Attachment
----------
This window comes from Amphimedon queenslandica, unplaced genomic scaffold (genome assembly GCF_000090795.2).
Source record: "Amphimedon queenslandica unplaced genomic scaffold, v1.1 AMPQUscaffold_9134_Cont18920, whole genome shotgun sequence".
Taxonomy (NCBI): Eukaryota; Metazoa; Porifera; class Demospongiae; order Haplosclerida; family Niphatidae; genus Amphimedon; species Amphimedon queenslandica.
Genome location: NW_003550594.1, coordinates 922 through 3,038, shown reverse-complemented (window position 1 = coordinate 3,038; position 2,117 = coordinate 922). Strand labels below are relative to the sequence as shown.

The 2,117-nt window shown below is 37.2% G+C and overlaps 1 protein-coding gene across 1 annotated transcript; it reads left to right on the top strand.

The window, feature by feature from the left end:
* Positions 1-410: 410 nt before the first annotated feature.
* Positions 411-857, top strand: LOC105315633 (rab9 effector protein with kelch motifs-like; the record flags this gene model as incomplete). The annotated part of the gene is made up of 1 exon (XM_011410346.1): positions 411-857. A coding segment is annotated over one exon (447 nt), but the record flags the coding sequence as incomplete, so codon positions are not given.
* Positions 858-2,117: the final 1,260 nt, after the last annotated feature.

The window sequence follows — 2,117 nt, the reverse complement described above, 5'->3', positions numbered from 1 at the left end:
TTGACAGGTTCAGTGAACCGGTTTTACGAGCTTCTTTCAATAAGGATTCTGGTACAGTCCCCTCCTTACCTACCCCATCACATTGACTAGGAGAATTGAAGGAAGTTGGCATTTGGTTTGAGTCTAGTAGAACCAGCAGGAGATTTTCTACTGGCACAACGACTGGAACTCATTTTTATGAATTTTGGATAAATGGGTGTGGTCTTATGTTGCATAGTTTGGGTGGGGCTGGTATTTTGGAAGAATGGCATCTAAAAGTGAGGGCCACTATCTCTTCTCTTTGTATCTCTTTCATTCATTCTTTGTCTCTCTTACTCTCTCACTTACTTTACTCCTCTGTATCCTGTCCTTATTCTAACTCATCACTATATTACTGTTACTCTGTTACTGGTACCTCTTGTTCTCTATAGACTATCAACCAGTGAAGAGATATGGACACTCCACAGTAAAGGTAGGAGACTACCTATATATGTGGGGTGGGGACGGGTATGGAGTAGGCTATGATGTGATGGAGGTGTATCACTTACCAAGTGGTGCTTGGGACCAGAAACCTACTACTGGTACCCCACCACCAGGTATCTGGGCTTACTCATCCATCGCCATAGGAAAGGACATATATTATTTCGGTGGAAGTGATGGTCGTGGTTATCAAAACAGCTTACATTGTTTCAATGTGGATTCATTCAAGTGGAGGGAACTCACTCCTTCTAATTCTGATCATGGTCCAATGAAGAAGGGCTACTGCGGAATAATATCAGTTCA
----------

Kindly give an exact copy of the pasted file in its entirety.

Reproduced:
This window comes from Amphimedon queenslandica, unplaced genomic scaffold (genome assembly GCF_000090795.2).
Source record: "Amphimedon queenslandica unplaced genomic scaffold, v1.1 AMPQUscaffold_9134_Cont18920, whole genome shotgun sequence".
Taxonomy (NCBI): Eukaryota; Metazoa; Porifera; class Demospongiae; order Haplosclerida; family Niphatidae; genus Amphimedon; species Amphimedon queenslandica.
Genome location: NW_003550594.1, coordinates 922 through 3,038, shown reverse-complemented (window position 1 = coordinate 3,038; position 2,117 = coordinate 922). Strand labels below are relative to the sequence as shown.

The 2,117-nt window shown below is 37.2% G+C and overlaps 1 protein-coding gene across 1 annotated transcript; it reads left to right on the top strand.

The window, feature by feature from the left end:
* Positions 1-410: 410 nt before the first annotated feature.
* Positions 411-857, top strand: LOC105315633 (rab9 effector protein with kelch motifs-like; the record flags this gene model as incomplete). The annotated part of the gene is made up of 1 exon (XM_011410346.1): positions 411-857. A coding segment is annotated over one exon (447 nt), but the record flags the coding sequence as incomplete, so codon positions are not given.
* Positions 858-2,117: the final 1,260 nt, after the last annotated feature.

The window sequence follows — 2,117 nt, the reverse complement described above, 5'->3', positions numbered from 1 at the left end:
TTGACAGGTTCAGTGAACCGGTTTTACGAGCTTCTTTCAATAAGGATTCTGGTACAGTCCCCTCCTTACCTACCCCATCACATTGACTAGGAGAATTGAAGGAAGTTGGCATTTGGTTTGAGTCTAGTAGAACCAGCAGGAGATTTTCTACTGGCACAACGACTGGAACTCATTTTTATGAATTTTGGATAAATGGGTGTGGTCTTATGTTGCATAGTTTGGGTGGGGCTGGTATTTTGGAAGAATGGCATCTAAAAGTGAGGGCCACTATCTCTTCTCTTTGTATCTCTTTCATTCATTCTTTGTCTCTCTTACTCTCTCACTTACTTTACTCCTCTGTATCCTGTCCTTATTCTAACTCATCACTATATTACTGTTACTCTGTTACTGGTACCTCTTGTTCTCTATAGACTATCAACCAGTGAAGAGATATGGACACTCCACAGTAAAGGTAGGAGACTACCTATATATGTGGGGTGGGGACGGGTATGGAGTAGGCTATGATGTGATGGAGGTGTATCACTTACCAAGTGGTGCTTGGGACCAGAAACCTACTACTGGTACCCCACCACCAGGTATCTGGGCTTACTCATCCATCGCCATAGGAAAGGACATATATTATTTCGGTGGAAGTGATGGTCGTGGTTATCAAAACAGCTTACATTGTTTCAATGTGGATTCATTCAAGTGGAGGGAACTCACTCCTTCTAATTCTGATCATGGTCCAATGAAGAAGGGCTACTGCGGAATAATATCAGTTCA